• Stomach sleepers should look for thin, soft pillows, which will reduce the strain on your neck. “Since this position offers the least amount of support for your lower back, you want to reduce the strain on your neck as much as possible,” says Funk. “You may even be able to sleep without a pillow at all.”

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Change your sleep position

While pillows can alleviate some discomfort, you may want to consider changing your sleep position altogether if you have persistent back pain.

“The best sleep position for low back pain is on your back, sleeping face-up,” says Thanu Jey, chiropractor and clinic director at Yorkville Sports Medicine Clinic. “This is the most ideal sleep position, but if you feel some discomfort, you can try placing a pillow under your knees to take some pressure off your back.”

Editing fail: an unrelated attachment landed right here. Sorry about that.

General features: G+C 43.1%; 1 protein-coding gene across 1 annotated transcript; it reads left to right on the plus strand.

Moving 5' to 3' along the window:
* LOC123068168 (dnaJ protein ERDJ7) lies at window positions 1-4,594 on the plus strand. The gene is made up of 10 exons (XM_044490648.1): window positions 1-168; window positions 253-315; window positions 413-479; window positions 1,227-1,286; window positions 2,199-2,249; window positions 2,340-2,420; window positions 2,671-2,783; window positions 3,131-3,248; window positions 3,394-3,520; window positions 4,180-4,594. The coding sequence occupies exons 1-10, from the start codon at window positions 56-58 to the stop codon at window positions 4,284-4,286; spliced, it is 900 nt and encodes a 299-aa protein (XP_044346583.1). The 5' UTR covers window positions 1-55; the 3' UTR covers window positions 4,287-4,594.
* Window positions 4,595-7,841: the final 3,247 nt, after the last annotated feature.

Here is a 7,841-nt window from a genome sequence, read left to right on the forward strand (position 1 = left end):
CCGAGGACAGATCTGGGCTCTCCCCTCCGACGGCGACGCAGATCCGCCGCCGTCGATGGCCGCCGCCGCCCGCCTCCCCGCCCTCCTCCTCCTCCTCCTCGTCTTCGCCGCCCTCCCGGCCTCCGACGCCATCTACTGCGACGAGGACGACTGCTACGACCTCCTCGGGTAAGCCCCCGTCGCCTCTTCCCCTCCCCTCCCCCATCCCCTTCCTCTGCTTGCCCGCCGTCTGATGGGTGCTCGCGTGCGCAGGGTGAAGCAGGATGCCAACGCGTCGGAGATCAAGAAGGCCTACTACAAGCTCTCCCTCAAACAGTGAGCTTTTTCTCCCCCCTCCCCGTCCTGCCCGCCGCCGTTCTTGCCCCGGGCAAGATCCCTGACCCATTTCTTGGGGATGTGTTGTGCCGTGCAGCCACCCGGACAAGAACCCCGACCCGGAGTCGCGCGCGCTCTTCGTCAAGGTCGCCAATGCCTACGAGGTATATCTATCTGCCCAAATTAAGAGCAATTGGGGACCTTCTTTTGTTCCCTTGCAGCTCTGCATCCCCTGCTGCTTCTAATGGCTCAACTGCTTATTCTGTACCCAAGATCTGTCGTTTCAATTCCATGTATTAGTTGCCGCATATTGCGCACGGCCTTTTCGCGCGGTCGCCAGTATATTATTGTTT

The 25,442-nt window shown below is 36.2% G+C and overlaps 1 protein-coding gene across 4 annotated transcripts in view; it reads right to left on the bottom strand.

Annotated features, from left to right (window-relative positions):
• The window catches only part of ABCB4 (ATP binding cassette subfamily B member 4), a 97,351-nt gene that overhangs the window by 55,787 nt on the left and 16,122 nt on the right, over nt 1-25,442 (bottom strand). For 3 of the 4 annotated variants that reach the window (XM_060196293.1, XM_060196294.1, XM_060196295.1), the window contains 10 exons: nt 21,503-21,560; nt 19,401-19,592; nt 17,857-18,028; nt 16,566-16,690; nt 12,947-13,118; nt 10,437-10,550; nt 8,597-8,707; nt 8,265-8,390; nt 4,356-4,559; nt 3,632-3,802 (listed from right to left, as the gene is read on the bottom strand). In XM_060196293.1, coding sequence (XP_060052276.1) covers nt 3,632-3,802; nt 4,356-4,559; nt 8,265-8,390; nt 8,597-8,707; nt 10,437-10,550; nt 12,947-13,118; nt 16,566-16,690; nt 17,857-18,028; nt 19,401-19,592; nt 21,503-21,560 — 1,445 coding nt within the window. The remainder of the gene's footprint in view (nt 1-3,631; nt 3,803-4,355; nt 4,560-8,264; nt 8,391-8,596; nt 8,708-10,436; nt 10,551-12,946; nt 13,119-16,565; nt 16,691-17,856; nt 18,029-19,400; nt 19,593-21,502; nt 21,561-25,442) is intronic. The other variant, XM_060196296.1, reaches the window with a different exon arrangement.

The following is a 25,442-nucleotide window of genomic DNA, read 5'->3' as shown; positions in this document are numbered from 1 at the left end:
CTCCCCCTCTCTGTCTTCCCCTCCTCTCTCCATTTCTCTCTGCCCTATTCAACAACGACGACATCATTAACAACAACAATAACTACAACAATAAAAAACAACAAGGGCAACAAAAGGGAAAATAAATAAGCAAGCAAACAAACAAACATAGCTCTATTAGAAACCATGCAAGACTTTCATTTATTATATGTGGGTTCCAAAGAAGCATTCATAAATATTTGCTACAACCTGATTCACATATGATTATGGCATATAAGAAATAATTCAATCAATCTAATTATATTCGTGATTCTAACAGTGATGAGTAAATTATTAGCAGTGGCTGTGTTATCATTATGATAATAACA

Lying on your side is the next best position, while stomach sleeping is the worst position for back pain because it compresses your lumbar spine, Jey says.

Make lifestyle changes

What if you’re already sleeping on your back and you have a comfortable mattress and you’ve chosen supportive pillows? The next thing you should look at is what you do when you aren’t sleeping.

If you work at a desk all day, you may need to adjust your posture. Getting an ergonomic chair and keyboard will help, but nothing beats being mindful of how you’re sitting. Make sitting up straight a habit, and your back health will improve.

You should also make sure you’re getting enough exercise. Excess body weight and lack of flexibility contribute to pain that may keep you awake at night.

Always talk to your doctor before you make any drastic changes. Your back pain may be coming from a surprising health concern. So, after you rule out the easy fixes, your doctor will run some tests to get to the root of your problem and determine the right treatment plan for you.

For more advice on dealing with back pain, read these articles: